The Economic Dynamics of Modern Biotechnology

The Economic Dynamics of Modern Biotechnology

Edited by Maureen McKelvey, Annika Rickne and Jens Laage-Hellman

This book offers a novel insight into the economic dynamics of modern biotechnology, using examples from Europe to reflect global trends. The authors apply theoretical insight to a fundamental enigma of the modern learning society, namely, how and why the development of knowledge and ideas interact with market processes and the formation of industries and firms.

Chapter 3: Stylized Facts about Innovation Processes in Modern Biotechnology

Maureen McKelvey, Annika Rickne and Jens Laage-Hellman

Subjects: economics and finance, economics of innovation, environment, biotechnology, innovation and technology, biotechnology, economics of innovation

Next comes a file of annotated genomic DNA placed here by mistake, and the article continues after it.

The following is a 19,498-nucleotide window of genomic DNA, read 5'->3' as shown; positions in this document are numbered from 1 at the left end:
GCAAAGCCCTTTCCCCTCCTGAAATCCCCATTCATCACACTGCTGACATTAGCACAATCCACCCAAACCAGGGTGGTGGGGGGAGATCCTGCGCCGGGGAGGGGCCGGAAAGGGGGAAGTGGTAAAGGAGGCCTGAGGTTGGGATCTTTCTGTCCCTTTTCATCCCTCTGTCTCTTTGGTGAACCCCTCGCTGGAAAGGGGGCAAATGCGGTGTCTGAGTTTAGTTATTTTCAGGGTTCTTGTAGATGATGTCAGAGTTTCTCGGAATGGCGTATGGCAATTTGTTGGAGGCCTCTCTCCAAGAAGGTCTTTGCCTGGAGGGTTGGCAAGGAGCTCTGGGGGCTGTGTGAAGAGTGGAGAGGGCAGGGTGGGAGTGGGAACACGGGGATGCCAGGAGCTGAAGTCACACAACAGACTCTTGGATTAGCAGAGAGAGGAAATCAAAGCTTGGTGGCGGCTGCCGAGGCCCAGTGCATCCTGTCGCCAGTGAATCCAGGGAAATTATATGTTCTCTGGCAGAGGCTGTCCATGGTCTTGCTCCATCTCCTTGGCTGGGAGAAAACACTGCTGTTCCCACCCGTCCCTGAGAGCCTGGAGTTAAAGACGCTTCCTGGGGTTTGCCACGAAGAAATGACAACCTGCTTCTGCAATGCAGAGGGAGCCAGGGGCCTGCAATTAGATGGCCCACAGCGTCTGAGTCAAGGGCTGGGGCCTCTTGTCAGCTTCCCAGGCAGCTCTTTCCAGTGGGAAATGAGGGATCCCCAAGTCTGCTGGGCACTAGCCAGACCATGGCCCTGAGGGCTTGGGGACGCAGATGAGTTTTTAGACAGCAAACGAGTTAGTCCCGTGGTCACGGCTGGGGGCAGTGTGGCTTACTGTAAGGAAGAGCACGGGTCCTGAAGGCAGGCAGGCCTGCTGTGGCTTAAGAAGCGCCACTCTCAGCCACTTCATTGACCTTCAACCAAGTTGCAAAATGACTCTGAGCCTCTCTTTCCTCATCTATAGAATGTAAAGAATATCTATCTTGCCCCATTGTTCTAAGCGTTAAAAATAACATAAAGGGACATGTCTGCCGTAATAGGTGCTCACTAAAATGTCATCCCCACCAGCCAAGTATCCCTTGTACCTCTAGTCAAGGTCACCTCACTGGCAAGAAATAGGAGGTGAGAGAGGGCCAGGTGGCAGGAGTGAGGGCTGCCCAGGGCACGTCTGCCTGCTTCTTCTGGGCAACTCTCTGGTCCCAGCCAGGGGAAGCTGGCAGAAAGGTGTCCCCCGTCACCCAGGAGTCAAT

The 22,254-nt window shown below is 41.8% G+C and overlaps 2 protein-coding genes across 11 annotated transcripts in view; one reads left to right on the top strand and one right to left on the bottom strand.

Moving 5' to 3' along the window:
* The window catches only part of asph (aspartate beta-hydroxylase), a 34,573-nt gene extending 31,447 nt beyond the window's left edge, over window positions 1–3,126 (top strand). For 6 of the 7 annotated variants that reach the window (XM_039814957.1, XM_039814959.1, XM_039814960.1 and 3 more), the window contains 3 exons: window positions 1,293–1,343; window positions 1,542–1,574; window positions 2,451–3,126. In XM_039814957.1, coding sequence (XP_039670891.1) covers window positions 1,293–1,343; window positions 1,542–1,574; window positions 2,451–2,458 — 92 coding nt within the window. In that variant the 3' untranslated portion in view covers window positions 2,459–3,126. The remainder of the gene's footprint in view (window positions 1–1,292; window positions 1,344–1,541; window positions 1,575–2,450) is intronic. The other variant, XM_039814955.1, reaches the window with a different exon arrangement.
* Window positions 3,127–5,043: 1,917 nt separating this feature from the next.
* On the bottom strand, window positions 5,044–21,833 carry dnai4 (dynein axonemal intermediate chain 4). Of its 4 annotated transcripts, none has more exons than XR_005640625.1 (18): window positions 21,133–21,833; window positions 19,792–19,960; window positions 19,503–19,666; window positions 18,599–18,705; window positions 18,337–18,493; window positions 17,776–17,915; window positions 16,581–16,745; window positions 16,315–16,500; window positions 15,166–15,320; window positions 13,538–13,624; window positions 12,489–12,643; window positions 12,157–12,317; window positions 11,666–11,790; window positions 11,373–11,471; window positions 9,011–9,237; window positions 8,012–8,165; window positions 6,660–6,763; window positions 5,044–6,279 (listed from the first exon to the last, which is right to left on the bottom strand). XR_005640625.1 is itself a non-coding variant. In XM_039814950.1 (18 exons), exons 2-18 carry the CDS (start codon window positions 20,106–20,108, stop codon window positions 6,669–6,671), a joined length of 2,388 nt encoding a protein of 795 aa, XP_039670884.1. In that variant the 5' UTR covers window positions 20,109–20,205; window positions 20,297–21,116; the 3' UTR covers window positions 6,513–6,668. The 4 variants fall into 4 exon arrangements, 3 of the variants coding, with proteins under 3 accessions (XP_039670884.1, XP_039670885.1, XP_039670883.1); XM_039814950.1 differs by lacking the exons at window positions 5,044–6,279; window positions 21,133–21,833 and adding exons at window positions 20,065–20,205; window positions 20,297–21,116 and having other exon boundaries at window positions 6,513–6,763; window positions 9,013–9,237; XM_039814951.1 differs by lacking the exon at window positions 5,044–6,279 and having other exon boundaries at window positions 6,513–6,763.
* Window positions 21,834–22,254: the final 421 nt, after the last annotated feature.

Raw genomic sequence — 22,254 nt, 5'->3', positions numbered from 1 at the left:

Maureen McKelvey, Annika Rickne and Jens Laage-Hellman 1. INTRODUCTION This chapter argues that modern biotechnology has been – and continues to be – developing at a rapid pace and is connected to fundamental changes in the economy over time, with new products, firms and activities starting up and with existing ones being significantly modified or disappearing over time. The stylized facts of innovation processes proposed in Chapter 1 are used to structure an overview of the development of modern biotechnology. These are stylized facts in the sense of summarizing a set of propositions and facts that many researchers within a community take for granted.1 This chapter draws on existing research about modern biotechnology as well as illustrates through a case of genomics companies and commercialization of human biobanks. In doing so, this chapter marks the transition from the introduction of the book (Part I) to this section ‘Setting the scene’ (Part II). It thereby moves the book from a critical assessment of definitions, methodology and data to an understanding of the emergence and complexity of actors and processes involved in science, technology and innovation. As such, this chapter paints a broad picture of modern biotechnology, and is designed to be a contribution in its own right as well as relevant to the book as a whole. It can also be used to place in context subsequent chapters found in ‘Challenging the existing’ (Part III) and ‘Forming the new’ (Part IV). This chapter is structured around the four stylized facts...

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